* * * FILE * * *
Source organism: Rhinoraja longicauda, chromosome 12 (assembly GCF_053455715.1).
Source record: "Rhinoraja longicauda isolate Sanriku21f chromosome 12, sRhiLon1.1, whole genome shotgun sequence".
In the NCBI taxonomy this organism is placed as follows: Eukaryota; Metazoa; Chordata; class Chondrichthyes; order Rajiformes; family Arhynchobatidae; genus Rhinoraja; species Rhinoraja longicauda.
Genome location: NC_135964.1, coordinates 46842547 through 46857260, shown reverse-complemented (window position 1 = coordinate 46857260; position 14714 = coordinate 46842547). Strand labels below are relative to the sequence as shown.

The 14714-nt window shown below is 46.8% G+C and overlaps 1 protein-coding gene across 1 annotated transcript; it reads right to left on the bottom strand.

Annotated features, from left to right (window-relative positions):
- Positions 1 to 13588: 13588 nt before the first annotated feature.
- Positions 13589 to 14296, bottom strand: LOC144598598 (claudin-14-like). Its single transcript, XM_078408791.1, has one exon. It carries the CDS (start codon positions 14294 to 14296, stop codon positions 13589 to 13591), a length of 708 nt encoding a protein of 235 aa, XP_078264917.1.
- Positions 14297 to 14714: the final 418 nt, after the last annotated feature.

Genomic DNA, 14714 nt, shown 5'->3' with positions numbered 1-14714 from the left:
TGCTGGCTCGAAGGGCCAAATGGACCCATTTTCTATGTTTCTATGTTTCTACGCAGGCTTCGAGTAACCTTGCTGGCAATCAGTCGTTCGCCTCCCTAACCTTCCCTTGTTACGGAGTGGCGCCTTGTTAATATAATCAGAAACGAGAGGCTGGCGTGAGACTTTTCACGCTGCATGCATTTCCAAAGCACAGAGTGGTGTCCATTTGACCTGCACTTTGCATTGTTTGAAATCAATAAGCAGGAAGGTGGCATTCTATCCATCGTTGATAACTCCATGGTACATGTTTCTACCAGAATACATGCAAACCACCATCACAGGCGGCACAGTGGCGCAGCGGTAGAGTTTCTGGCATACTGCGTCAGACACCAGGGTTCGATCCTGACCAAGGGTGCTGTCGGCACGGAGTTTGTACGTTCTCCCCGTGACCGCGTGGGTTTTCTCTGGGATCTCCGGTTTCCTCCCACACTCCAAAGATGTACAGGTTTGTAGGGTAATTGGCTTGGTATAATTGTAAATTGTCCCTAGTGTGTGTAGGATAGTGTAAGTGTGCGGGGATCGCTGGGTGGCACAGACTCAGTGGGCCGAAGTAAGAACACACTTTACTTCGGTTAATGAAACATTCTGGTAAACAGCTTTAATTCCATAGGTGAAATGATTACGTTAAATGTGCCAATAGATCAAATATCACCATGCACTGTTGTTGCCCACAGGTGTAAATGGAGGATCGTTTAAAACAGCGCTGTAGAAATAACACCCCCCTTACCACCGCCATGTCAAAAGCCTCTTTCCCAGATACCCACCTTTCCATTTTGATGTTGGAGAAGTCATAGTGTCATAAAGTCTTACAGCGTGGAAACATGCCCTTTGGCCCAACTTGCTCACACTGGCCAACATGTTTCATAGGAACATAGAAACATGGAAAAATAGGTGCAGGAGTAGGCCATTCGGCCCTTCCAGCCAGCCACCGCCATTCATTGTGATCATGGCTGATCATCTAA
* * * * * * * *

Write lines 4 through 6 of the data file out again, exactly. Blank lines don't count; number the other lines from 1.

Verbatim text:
Genome location: NC_135964.1, coordinates 46842547 through 46857260, shown reverse-complemented (window position 1 = coordinate 46857260; position 14714 = coordinate 46842547). Strand labels below are relative to the sequence as shown.

The 14714-nt window shown below is 46.8% G+C and overlaps 1 protein-coding gene across 1 annotated transcript; it reads right to left on the bottom strand.

Annotated features, from left to right (window-relative positions):